Obviously, writing a book is an enormous undertaking, but ask any published writer and he or she will tell you that writing is only the beginning. You need to think about a lot more before you actually publish your book.
1. Is your book really done?
Professional writers will tell you that real writing happens during the revision process. Finishing the first draft just means you’ve gotten your ideas down. Have you since gone back and read your book to make sure you’re completely happy with it?
Now that you’ve reached the end, you may discover that earlier parts of the book are unnecessary or can be improved. Before taking the next step, make sure the writing phase is truly done.
2. Should you get a professional book editor?
Short answer: yes. While it’s vital that you take another look at your work before sending it out, it’s just as important that you have an experienced professional editor go over it with a fine-toothed comb.
Are friends and family members good enough? No, not unless one of them is a professional editor—and even then, you probably want to use someone who doesn’t know you and won’t be afraid of hurting your feelings. Professional book editors will not only ensure your work is free of spelling and grammar errors, they’ll edit for style and tone, point out inconsistencies and areas that don’t work, and offer suggestions to improve anything from plot to characterization.
3. How will you publish your work?
There are two main ways to publish your work. You can submit it to a publisher, or you can publish it yourself. Self-publishing used to be a dirty word, but changes in the publishing industry have made it a much more practical avenue for authors today. There are benefits to both processes, and you have to decide which option is best for you and your book.
This decision can also impact your manuscript, as certain formats and styles lend themselves better to self-publishing than others. Alternatively, you may need to make changes to better target a specific major publisher’s current needs.
4. Do you need a marketing plan?
Even the best books don’t sell themselves. Especially if you’re going to self-publish, it’s vital that you come up with a plan to market your book and make sure the appropriate audience hears about it. Doing this can be a full-time job in and of itself, and many writers find it incredibly daunting.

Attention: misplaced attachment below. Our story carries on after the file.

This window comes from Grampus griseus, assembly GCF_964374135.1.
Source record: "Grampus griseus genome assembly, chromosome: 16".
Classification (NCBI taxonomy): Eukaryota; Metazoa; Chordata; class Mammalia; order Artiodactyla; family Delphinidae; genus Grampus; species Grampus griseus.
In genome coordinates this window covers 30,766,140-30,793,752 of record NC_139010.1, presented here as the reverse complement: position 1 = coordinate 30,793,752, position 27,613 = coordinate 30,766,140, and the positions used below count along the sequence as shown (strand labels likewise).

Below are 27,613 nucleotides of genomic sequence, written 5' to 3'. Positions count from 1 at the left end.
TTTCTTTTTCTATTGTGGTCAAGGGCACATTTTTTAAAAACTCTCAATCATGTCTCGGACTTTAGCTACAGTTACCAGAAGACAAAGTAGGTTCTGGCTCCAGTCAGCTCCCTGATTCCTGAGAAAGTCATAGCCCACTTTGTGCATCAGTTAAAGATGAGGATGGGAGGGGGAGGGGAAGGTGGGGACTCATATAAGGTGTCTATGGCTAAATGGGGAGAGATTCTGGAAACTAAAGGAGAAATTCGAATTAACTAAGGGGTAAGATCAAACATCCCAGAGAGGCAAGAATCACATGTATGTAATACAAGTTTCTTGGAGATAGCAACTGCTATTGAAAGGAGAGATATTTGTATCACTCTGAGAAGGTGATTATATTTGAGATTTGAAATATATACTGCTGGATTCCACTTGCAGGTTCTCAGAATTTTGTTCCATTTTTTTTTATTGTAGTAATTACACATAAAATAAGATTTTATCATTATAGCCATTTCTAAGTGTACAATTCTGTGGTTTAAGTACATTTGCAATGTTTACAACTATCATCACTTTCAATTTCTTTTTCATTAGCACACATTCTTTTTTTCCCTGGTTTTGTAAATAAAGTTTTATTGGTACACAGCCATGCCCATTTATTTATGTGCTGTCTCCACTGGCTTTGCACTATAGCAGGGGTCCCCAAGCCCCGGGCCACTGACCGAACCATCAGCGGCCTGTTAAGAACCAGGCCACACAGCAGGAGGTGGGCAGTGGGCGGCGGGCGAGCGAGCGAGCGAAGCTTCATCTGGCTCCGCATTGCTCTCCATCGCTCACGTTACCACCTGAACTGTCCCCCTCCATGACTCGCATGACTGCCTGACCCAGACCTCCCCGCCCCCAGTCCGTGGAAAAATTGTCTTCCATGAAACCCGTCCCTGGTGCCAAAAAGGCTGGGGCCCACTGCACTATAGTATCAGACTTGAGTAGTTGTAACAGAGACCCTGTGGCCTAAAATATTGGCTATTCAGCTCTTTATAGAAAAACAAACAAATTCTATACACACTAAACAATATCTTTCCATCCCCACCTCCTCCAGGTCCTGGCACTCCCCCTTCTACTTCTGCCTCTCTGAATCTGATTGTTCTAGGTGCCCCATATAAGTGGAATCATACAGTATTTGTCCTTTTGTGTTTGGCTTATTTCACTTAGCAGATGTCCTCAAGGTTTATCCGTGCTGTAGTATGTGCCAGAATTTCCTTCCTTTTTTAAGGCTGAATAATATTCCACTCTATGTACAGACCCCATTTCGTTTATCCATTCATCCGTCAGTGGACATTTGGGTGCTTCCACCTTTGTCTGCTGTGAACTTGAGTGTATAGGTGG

If you decide to use a traditional publisher, your marketing job will typically be a lot easier, but you should still be as involved as you can to make sure your publisher sells your book the way you want.
5. Are there any legal complications to consider?
Books typically aren’t as mired in legal problems as film and TV projects, but there are still issues you should understand before you publish. For example, if you use someone else’s song lyrics without permission, you can be sued. Also, if you mention a brand name, there’s a chance that company could come after you for trademark tarnishment. Of course, you also need to ensure your work doesn’t include any instances of plagiarism.
Consider talking to an attorney who works in this area of the law before putting your work out there.
6. Do you need an agent?
If you plan on using a traditional publisher, agents can be very helpful. Good literary agents know what specific publishers are interested in and how to get your work in front of them, which may include making changes to your manuscript. They’ll also negotiate the terms of your contract and can help you secure an advance.
For those looking to self-publish, agents are not as helpful, but they can still offer valuable advice and career guidance as well as suggestions to improve your book.
To learn more about publishing and discuss your manuscript with an experienced professional editor, contact the team at ProofreadingServices.com today.